Board Votes To Drop ‘Dixie’ From University Name
ST. GEORGE, Utah — The Dixie State Board of Trustees has voted to recommend dropping “Dixie” from the university’s name.
The announcement was made Monday afternoon.
The Utah System of Higher Education will meet Friday to discuss the trustees’ decision, according to Tricia Dugovic, communications director for USHE.
If the USHE board approves the name change, it will go to the Utah State Legislature, likely by next month’s session.
The University decided to review the name last summer as demonstrations against racial injustice flared across the country in the wake of the death of Floyd George at the hands of the Minneapolis, MN police department.
That included a focus on Confederate symbols and monuments.
“Our responsibility is to ensure our students gain the ‘active learning. active life.’ experience that is paramount to a Dixie State University education and prepares them for continued success. To foster this, it is crucial that our institution’s name reflects the quality education DSU offers,” Tiffany Wilson, DSU Trustee and alumna, said. “As an open-enrollment public university, we are committed to helping our students thrive and creating an institutional name that thrives alongside them.”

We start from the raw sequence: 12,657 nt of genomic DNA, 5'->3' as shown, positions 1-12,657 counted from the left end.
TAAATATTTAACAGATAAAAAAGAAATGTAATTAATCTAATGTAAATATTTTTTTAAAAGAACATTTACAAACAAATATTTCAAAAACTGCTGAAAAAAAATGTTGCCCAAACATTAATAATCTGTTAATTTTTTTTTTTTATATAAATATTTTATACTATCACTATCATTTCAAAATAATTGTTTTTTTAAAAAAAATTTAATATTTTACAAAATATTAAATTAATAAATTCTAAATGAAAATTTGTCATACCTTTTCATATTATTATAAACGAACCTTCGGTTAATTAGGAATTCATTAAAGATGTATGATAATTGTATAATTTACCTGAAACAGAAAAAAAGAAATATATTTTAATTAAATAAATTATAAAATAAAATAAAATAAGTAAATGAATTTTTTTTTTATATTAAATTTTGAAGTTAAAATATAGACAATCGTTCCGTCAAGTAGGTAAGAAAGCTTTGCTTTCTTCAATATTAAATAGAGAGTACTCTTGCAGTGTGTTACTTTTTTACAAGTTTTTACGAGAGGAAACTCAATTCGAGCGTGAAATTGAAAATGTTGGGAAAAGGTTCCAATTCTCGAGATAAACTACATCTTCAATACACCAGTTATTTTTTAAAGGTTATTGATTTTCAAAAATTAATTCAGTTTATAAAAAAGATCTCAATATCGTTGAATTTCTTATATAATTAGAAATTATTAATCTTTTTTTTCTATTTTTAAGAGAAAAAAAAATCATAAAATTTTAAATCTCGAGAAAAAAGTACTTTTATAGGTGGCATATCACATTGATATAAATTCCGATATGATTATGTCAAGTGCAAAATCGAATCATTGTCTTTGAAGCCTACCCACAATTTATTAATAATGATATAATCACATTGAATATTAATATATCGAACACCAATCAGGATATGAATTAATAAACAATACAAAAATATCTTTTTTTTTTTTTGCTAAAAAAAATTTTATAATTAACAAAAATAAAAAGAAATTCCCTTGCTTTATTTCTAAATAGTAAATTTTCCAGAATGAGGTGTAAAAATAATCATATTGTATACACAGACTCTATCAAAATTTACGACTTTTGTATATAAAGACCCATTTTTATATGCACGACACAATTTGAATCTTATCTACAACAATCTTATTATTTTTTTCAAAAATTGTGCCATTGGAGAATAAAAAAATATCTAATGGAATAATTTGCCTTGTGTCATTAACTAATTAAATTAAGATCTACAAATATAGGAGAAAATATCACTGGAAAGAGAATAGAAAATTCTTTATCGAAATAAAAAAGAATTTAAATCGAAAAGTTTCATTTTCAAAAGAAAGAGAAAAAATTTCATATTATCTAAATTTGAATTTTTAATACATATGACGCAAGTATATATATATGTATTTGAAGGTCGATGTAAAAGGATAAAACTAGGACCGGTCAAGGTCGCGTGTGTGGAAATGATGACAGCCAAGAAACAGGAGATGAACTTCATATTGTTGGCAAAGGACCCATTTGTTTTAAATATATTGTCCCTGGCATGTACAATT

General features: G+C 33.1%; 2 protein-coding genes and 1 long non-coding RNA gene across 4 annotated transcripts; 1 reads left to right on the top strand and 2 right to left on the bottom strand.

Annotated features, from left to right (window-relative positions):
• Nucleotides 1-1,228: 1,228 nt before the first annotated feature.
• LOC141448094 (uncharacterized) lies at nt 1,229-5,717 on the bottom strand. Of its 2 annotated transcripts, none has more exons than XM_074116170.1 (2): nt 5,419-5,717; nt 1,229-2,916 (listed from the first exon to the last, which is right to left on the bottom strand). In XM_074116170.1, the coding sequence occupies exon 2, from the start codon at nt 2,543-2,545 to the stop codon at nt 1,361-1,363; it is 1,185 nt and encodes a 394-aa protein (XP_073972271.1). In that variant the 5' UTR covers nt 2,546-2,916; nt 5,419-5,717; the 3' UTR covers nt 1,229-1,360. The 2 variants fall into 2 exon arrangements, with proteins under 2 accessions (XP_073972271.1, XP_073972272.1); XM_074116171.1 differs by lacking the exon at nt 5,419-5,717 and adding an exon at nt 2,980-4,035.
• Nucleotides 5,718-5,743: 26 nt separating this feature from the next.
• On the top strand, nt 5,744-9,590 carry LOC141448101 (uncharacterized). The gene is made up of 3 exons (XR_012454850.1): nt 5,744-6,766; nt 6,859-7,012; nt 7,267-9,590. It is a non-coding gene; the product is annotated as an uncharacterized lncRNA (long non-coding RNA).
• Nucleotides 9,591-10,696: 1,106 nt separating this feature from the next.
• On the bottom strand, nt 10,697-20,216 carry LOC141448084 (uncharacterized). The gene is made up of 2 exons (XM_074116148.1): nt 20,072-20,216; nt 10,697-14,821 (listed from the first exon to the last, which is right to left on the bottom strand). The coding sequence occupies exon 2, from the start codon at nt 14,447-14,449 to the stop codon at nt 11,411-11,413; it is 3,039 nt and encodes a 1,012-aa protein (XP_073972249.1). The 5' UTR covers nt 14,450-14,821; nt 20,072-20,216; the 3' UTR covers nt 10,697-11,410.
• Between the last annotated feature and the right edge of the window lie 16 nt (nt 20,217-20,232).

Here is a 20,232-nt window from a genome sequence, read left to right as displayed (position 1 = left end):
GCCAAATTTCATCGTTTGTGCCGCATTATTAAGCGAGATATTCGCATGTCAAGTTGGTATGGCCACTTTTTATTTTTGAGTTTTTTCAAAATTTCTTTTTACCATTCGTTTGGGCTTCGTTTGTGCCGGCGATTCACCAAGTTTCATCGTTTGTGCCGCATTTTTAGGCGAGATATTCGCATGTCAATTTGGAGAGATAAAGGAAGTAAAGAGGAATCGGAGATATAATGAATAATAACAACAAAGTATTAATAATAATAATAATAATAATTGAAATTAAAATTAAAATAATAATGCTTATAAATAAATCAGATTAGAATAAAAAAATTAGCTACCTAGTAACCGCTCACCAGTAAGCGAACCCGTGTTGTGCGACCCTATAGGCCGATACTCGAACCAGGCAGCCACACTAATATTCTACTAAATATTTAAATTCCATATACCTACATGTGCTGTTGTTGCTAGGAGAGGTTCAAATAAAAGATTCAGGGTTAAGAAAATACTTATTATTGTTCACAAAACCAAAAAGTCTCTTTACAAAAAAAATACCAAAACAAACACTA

The Trustees’ decision Monday was based on a study from Cicero Group. The University hired Cicero Group to study the impact of removing “Dixie” from the University’s name.
A news release said more than 3,000 stakeholders in St. George, Utah, and the University’s recruiting areas took part in focus groups, interviews, and surveys.
The news release noted the following findings from the study: 22% of recent graduates looking for jobs outside of Utah had a potential employer express concern of the word Dixie on their resume. Also, 42% of respondents from the university’s recruiting region and 27% of alumni indicated that the Dixie name has a negative impact on their willingness to attend DSU or encourage a student to do so, a news release said. Additionally, almost half of current faculty and staff think keeping the name Dixie will have a negative impact on recruiting new faculty and staff.
University President Richard B. Williams said, “Preparing students for the careers of their dreams is at the very core of the university’s mission, so it’s crucial that a DSU education gives graduates a competitive advantage rather than present an obstacle they must overcome.”
A new name has not been decided yet.
The school said it has been known as Utah’s Dixie since 1857 when 38 families moved to southwestern Utah to establish a new town at St. George and grow cotton. The news release said the regional name Dixie is used to honor the pioneering heritage of “grit, service, and sacrifice”. However, the study pointed out that many people in Southern Utah, statewide, and in recruiting regions equate Dixie with the Confederacy and the South.
The University will make the full study from Cicero Group available online starting at 8 a.m. Tuesday morning.
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